Mad Men and Philosophy : Nothing is as it Seems, Paperback

Mad Men and Philosophy : Nothing is as it Seems Paperback

Edited by Rod Carveth, James B. South

Part of the The Blackwell Philosophy and Pop Culture Series series

3.5 out of 5 (3 ratings)


A look at the philosophical underpinnings of the hit TV show, Mad Men

With its swirling cigarette smoke, martini lunches, skinny ties, and tight pencil skirts, Mad Men is unquestionably one of the most stylish, sexy, and irresistible shows on television. But the series becomes even more absorbing once you dig deeper into its portrayal of the changing social and political mores of 1960s America and explore the philosophical complexities of its key characters and themes. From Socrates, Plato, and Aristotle to John Kenneth Galbraith, Milton Friedman, and Ayn Rand, Mad Men and Philosophy brings the thinking of some of history's most powerful minds to bear on the world of Don Draper and the Sterling Cooper ad agency. You'll gain insights into a host of compelling Mad Men questions and issues, including happiness, freedom, authenticity, feminism, Don Draper's identity, and more. * Takes an unprecedented look at the philosophical issues and themes behind AMC's Emmy Award-winning show, Mad Men * Explores issues ranging from identity to authenticity to feminism, and more * Offers new insights on your favorite Mad Men characters, themes, and storylines

Mad Men and Philosophy will give Mad Men fans everywhere something new to talk about around the water cooler.


  • Format: Paperback
  • Pages: 272 pages, Illustrations
  • Publisher: John Wiley and Sons Ltd
  • Publication Date:
  • Category: Television
  • ISBN: 9780470603017



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Showing 1 - 3 of 3 reviews.

Review by

An interesting book, especially the chapter explaining how Pete Campbell will never be happy because he can't forget the small injustices that are an inevitable part of life. Thanks Nietzche. The book is too long, though, and the quality is uneven. Written after just three seasons there isn't enough Mad Men to go round: certain Don Draper quotes are repeated ad nauseum. Enjoyable, though, and certainly worth reading if you have Mad Men withdrawal symptoms.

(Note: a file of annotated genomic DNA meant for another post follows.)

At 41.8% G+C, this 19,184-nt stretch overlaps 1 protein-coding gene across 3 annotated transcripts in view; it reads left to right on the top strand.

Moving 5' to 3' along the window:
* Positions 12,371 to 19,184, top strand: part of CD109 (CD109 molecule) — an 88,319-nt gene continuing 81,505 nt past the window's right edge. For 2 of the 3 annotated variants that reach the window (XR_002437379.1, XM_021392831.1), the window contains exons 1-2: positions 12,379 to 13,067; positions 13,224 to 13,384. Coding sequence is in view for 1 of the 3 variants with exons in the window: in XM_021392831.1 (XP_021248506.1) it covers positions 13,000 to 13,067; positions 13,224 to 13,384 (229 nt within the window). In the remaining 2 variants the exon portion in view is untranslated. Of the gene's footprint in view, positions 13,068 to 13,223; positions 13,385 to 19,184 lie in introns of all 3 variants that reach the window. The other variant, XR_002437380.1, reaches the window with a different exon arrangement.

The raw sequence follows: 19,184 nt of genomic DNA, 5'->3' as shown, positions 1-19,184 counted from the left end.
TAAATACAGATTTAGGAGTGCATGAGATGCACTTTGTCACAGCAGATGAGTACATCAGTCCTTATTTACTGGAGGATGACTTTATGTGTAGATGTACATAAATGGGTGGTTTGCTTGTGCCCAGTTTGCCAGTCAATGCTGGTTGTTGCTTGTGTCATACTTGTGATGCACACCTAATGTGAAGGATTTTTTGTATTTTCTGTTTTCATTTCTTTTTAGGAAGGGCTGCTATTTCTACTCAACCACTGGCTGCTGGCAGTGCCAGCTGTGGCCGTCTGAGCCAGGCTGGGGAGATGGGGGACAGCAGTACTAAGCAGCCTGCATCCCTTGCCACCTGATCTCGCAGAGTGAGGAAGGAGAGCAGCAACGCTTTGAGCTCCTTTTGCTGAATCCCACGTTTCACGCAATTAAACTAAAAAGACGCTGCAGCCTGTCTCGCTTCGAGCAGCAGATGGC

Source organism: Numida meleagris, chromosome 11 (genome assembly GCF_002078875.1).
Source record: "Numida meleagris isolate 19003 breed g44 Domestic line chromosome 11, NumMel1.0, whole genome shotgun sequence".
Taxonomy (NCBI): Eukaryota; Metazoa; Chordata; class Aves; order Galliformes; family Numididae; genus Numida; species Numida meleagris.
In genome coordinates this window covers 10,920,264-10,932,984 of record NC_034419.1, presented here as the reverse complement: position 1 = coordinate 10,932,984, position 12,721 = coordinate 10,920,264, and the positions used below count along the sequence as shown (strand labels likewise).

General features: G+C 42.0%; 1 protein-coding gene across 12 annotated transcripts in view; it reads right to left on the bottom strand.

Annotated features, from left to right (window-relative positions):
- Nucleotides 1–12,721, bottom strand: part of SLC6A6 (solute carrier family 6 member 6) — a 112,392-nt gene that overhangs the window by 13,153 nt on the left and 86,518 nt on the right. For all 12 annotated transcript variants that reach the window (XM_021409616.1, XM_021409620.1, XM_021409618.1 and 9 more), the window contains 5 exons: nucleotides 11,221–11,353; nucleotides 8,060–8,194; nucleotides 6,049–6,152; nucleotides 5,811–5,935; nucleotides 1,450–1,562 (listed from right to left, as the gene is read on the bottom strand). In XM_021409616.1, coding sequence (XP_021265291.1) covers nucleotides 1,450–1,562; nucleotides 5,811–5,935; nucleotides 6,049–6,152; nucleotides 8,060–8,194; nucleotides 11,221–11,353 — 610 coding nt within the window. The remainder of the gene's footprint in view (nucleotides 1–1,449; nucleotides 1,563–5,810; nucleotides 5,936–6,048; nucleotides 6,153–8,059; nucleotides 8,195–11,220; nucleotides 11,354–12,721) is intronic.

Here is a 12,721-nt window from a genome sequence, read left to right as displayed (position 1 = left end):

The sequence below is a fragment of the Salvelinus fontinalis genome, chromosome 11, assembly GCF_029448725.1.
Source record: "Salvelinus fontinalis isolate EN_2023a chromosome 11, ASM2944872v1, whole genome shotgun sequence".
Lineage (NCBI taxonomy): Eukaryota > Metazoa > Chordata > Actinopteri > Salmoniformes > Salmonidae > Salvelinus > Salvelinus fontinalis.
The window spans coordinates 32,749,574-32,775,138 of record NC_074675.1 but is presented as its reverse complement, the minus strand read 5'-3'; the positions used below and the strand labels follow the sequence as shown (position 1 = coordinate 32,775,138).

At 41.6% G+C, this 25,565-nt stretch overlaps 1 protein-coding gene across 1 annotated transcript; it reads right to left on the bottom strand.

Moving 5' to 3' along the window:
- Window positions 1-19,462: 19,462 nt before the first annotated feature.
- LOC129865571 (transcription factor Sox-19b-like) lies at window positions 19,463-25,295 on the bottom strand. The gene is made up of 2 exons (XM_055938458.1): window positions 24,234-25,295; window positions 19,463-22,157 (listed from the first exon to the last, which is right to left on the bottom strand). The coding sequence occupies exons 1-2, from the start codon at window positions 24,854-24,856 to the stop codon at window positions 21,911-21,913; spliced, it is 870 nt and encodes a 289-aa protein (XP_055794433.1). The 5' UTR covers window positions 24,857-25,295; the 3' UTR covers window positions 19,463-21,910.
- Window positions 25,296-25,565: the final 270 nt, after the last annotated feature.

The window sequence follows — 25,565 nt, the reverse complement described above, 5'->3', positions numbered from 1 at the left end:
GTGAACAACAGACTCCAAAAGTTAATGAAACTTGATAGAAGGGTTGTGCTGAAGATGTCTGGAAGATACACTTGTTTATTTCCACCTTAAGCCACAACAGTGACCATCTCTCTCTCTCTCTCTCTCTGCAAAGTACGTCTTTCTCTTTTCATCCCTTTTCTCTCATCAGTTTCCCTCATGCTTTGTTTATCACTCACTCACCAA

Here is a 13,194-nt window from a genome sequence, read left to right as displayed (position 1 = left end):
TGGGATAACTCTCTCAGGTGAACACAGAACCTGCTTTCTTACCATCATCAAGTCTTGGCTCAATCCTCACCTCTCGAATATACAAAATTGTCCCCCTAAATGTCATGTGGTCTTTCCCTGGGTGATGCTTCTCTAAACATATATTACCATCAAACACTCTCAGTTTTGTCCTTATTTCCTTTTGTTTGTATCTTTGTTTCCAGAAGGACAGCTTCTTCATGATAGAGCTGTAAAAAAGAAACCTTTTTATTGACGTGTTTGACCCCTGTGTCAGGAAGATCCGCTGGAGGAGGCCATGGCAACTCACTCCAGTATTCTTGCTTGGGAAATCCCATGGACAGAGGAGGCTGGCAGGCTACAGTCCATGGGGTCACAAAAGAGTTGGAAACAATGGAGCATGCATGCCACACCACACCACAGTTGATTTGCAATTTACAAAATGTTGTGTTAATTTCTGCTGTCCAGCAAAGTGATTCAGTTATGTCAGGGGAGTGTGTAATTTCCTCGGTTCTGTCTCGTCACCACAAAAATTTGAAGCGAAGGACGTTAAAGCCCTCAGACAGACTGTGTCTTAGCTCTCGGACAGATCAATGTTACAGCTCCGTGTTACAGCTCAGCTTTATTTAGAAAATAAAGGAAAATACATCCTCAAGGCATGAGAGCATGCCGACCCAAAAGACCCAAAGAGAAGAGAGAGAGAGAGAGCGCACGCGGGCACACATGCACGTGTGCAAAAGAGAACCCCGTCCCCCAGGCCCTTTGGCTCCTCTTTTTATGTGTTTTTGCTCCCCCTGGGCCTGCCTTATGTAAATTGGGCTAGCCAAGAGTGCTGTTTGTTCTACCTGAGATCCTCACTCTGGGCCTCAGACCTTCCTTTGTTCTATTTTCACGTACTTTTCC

Review by

From the moment Sally Draper appeared with a plastic dry-cleaning bag over her head, only to be scolded for leaving her mother's clothes on the floor, I was hooked on Mad Men.This book adds another layer to what I enjoy about the show (and it’s proof that I’m not the only one who takes the show too seriously). My background in philosophy is one entry-level college course, but frequent references to the series made the book easy to understand. The examples can be a bit repetitive, but the importance of, for example, Betty serving Heineken beer at her dinner party, cannot be overstated.If the editors and contributors have a favorite Mad Men punch line, it’s the episode "Guy Walks into an Advertising Agency," probably my favorite punch line, too. So much of this book feels like an inside joke; even the editing was done with a great sense of humor – note the appendix “It’s Not a List of Titles and Air Dates; It’s an Episode Guide.” I highly recommend the show and the book.

Review by

I had not watched the "Mad Men" as it aired over the past five years. Instead I ended up watching it as a compilation of the episodes and I got hooked. The popularity of the series speaks for itself, this book takes it one step further by taking a look at the many life events and drama shown in context of philosophical meaning.An interesting approach that allows one to think and ponder all the myriad issues philosophy brings about. Never easy, for me anyway, I found the philosophical topics raised in relation to the program provided an enjoyable and thought provoking angle. It opened up a vista of insights to its popularity and how our past historically and culturally has shaped where we find ourselves today.

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